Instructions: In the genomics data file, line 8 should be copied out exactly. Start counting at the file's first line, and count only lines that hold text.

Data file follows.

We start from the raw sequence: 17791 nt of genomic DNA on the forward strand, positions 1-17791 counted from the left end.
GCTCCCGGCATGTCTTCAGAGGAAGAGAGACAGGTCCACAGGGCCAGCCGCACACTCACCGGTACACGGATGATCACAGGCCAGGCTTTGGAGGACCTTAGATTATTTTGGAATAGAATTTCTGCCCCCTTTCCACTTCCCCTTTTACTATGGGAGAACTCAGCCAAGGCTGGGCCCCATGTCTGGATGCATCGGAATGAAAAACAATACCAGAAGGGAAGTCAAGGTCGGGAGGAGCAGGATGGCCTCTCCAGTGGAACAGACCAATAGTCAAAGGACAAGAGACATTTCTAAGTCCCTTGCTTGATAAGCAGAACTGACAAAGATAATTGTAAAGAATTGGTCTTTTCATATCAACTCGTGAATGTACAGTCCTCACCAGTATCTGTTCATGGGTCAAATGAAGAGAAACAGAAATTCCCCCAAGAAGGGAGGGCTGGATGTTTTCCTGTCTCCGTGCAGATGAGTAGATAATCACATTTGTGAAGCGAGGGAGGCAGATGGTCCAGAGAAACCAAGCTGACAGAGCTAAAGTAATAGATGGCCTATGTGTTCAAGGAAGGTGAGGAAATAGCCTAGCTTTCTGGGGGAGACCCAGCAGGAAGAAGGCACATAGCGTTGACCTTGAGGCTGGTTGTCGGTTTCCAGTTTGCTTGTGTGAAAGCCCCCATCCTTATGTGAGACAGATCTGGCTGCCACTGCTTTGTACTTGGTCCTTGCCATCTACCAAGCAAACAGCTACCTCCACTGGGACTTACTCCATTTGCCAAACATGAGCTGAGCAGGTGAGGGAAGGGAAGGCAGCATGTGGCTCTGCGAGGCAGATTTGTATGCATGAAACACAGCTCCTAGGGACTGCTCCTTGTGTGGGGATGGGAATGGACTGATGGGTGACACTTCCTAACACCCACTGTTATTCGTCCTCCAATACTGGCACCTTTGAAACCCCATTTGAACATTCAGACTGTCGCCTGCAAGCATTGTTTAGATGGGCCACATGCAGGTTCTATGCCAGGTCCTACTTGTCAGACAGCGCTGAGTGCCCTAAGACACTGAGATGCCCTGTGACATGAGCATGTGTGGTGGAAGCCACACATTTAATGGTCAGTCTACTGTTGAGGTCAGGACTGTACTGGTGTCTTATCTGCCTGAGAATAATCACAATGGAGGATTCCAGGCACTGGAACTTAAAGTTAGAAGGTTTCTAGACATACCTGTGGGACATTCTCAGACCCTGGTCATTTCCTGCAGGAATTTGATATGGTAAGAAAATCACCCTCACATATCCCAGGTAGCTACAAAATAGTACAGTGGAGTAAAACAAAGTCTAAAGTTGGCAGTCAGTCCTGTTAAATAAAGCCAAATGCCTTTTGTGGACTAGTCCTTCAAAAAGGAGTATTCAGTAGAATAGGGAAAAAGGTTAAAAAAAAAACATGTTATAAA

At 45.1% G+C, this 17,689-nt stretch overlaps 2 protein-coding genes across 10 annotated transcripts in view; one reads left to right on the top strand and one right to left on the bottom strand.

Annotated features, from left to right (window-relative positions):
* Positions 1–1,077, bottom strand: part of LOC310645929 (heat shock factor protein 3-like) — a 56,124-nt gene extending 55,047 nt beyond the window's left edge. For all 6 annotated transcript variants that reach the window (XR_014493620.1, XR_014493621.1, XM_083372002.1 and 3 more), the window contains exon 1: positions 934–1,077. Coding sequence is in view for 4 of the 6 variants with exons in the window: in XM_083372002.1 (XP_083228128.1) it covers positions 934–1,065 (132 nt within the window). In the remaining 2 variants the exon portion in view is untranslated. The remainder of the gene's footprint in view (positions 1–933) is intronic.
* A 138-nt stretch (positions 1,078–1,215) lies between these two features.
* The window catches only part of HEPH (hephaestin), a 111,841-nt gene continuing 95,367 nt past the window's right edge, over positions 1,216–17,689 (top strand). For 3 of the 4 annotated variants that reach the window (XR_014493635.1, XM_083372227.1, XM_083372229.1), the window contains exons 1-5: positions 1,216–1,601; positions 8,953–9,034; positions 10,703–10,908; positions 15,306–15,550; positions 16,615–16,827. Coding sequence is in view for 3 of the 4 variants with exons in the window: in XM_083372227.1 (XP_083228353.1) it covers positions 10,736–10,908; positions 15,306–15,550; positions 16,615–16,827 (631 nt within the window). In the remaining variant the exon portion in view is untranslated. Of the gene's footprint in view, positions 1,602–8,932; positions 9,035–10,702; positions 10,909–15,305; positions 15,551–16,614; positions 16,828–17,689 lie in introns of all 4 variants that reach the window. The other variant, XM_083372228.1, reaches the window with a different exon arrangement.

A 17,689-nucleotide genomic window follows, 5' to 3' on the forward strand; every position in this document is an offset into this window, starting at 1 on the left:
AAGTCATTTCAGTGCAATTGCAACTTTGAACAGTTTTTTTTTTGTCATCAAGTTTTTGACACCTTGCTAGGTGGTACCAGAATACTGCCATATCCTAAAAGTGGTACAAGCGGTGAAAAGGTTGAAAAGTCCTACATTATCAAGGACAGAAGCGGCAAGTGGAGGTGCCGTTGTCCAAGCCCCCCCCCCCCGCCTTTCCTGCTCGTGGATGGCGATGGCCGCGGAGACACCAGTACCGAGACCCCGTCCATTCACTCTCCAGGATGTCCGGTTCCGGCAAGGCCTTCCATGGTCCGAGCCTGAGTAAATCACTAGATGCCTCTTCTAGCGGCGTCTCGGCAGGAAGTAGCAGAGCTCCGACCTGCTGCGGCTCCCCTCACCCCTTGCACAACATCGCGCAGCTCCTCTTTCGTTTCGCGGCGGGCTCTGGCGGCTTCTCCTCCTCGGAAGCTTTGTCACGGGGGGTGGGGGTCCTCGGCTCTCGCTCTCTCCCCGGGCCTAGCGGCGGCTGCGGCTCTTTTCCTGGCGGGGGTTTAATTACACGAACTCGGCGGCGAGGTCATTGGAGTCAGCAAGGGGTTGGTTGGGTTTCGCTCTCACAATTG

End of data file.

A 17,689-nucleotide genomic window follows, 5' to 3' on the forward strand; every position in this document is an offset into this window, starting at 1 on the left: